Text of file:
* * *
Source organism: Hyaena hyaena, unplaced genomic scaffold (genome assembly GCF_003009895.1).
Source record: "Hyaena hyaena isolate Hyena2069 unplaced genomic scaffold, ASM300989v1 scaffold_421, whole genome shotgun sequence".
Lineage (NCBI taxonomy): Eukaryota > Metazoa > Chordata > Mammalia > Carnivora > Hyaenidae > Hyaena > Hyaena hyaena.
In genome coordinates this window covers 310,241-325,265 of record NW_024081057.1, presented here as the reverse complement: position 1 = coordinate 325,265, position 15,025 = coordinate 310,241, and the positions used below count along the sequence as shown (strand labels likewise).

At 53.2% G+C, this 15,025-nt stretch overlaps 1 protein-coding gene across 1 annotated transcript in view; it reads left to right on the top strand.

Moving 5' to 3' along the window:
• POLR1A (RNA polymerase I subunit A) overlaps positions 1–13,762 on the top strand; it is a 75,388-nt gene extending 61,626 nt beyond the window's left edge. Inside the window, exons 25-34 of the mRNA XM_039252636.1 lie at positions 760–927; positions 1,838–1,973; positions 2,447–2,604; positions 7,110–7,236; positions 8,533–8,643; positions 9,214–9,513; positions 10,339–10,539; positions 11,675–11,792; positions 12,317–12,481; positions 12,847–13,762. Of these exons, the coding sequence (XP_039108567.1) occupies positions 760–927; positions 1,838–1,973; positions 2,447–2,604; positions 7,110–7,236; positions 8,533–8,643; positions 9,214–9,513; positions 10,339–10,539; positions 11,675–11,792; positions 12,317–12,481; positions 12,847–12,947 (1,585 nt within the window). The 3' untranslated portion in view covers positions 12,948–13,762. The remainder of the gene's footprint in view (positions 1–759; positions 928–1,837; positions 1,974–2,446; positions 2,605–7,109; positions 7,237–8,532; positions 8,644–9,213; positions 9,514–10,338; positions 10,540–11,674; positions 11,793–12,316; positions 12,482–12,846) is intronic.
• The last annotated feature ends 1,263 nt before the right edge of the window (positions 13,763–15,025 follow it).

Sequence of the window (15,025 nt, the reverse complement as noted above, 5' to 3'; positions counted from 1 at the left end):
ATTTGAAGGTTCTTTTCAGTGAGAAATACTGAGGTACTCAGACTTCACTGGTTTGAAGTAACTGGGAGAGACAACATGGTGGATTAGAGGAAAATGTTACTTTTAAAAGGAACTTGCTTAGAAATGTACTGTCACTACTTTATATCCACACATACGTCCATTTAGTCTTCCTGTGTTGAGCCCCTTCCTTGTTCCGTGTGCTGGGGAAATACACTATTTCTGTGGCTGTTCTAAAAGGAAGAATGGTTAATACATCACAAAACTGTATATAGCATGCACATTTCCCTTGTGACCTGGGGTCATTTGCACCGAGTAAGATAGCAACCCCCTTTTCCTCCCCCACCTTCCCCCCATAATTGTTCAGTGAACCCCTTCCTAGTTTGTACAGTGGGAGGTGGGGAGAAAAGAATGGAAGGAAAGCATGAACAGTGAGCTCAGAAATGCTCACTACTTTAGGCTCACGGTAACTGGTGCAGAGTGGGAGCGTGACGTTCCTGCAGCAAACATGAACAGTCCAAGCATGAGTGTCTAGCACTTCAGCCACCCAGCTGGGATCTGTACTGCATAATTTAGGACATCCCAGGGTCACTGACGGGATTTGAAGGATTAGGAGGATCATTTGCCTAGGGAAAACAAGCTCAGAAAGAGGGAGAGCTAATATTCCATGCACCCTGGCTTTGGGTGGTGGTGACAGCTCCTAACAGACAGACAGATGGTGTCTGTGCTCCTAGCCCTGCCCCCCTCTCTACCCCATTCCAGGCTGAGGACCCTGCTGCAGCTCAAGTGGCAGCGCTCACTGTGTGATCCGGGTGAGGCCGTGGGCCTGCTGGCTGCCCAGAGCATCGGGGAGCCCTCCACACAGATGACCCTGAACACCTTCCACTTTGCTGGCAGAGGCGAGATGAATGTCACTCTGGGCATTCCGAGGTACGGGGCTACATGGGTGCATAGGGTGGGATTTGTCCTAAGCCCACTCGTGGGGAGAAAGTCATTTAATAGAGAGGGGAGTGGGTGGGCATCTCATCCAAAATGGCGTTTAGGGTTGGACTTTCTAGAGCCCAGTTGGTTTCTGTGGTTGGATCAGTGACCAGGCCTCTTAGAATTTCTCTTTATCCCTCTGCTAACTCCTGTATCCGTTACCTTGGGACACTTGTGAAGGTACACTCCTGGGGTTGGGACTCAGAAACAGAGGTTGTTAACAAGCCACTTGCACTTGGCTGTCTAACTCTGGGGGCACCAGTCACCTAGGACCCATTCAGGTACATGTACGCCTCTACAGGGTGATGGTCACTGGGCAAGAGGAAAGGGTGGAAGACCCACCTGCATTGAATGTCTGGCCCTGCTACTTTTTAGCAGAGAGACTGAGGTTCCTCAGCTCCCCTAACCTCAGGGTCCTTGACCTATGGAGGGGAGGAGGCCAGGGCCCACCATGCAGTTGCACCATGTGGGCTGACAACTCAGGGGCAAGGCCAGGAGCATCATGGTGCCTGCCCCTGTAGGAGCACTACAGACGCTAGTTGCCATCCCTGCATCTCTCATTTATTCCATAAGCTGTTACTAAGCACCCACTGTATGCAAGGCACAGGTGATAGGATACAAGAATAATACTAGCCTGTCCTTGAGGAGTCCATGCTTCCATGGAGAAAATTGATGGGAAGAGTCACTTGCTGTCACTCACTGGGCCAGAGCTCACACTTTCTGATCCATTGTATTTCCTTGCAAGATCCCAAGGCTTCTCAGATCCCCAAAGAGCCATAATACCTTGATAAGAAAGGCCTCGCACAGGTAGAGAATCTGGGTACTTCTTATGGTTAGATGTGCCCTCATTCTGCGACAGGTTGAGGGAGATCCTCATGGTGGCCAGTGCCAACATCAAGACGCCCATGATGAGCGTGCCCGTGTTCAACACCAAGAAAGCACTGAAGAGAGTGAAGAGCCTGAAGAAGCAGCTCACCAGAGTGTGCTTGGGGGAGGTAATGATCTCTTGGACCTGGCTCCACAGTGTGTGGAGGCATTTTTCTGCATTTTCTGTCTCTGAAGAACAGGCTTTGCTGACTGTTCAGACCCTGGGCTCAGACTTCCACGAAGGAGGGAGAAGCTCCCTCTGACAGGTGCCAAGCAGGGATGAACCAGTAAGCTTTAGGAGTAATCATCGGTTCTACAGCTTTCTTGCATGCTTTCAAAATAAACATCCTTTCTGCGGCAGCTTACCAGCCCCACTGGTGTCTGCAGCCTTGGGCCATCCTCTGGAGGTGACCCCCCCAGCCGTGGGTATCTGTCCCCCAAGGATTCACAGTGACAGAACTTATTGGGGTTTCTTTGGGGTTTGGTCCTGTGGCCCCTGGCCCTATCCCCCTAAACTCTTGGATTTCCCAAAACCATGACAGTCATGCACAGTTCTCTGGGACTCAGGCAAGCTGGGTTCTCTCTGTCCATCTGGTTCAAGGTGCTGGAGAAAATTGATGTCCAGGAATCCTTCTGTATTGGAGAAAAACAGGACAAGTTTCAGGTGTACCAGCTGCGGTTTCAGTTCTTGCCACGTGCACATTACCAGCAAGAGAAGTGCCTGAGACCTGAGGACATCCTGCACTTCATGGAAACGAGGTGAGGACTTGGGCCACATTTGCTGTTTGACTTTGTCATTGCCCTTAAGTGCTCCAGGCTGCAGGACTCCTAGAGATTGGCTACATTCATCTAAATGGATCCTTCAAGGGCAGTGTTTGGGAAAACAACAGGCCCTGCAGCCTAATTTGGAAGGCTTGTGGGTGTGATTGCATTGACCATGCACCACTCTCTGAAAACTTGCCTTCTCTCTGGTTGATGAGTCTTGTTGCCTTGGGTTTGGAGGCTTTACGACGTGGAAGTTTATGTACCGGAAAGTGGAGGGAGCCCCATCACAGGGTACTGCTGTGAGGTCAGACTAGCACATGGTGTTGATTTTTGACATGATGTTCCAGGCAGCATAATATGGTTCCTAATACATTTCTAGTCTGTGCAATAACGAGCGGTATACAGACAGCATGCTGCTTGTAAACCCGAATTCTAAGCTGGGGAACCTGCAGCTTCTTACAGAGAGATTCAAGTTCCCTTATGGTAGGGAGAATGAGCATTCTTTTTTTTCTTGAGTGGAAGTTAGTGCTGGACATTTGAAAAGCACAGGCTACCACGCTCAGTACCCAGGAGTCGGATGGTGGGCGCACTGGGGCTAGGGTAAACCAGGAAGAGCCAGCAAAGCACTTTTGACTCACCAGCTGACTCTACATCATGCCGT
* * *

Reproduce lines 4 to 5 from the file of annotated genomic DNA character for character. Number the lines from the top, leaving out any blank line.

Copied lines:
In genome coordinates this window covers 310,241-325,265 of record NW_024081057.1, presented here as the reverse complement: position 1 = coordinate 325,265, position 15,025 = coordinate 310,241, and the positions used below count along the sequence as shown (strand labels likewise).

At 53.2% G+C, this 15,025-nt stretch overlaps 1 protein-coding gene across 1 annotated transcript in view; it reads left to right on the top strand.